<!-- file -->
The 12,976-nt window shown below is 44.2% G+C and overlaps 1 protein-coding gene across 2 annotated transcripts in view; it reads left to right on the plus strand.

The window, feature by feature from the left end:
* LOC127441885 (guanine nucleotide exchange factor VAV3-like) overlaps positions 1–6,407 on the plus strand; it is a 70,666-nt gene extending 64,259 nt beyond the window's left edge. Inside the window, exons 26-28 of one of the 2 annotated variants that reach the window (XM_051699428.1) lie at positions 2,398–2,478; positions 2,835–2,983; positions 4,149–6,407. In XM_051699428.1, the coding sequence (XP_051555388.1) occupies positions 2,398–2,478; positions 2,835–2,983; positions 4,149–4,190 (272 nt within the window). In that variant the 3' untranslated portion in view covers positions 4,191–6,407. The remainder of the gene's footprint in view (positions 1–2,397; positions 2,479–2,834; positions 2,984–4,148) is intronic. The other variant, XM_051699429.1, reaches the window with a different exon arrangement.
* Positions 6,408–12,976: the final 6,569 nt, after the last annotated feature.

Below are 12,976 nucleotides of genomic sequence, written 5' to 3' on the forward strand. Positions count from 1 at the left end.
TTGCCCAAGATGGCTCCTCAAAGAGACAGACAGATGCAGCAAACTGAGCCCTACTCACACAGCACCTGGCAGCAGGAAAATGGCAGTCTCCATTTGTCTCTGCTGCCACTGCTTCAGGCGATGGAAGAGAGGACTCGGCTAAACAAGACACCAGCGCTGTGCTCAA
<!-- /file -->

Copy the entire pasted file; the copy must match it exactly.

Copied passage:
The 12,976-nt window shown below is 44.2% G+C and overlaps 1 protein-coding gene across 2 annotated transcripts in view; it reads left to right on the plus strand.

The window, feature by feature from the left end:
* LOC127441885 (guanine nucleotide exchange factor VAV3-like) overlaps positions 1–6,407 on the plus strand; it is a 70,666-nt gene extending 64,259 nt beyond the window's left edge. Inside the window, exons 26-28 of one of the 2 annotated variants that reach the window (XM_051699428.1) lie at positions 2,398–2,478; positions 2,835–2,983; positions 4,149–6,407. In XM_051699428.1, the coding sequence (XP_051555388.1) occupies positions 2,398–2,478; positions 2,835–2,983; positions 4,149–4,190 (272 nt within the window). In that variant the 3' untranslated portion in view covers positions 4,191–6,407. The remainder of the gene's footprint in view (positions 1–2,397; positions 2,479–2,834; positions 2,984–4,148) is intronic. The other variant, XM_051699429.1, reaches the window with a different exon arrangement.
* Positions 6,408–12,976: the final 6,569 nt, after the last annotated feature.

Below are 12,976 nucleotides of genomic sequence, written 5' to 3' on the forward strand. Positions count from 1 at the left end.
TTGCCCAAGATGGCTCCTCAAAGAGACAGACAGATGCAGCAAACTGAGCCCTACTCACACAGCACCTGGCAGCAGGAAAATGGCAGTCTCCATTTGTCTCTGCTGCCACTGCTTCAGGCGATGGAAGAGAGGACTCGGCTAAACAAGACACCAGCGCTGTGCTCAA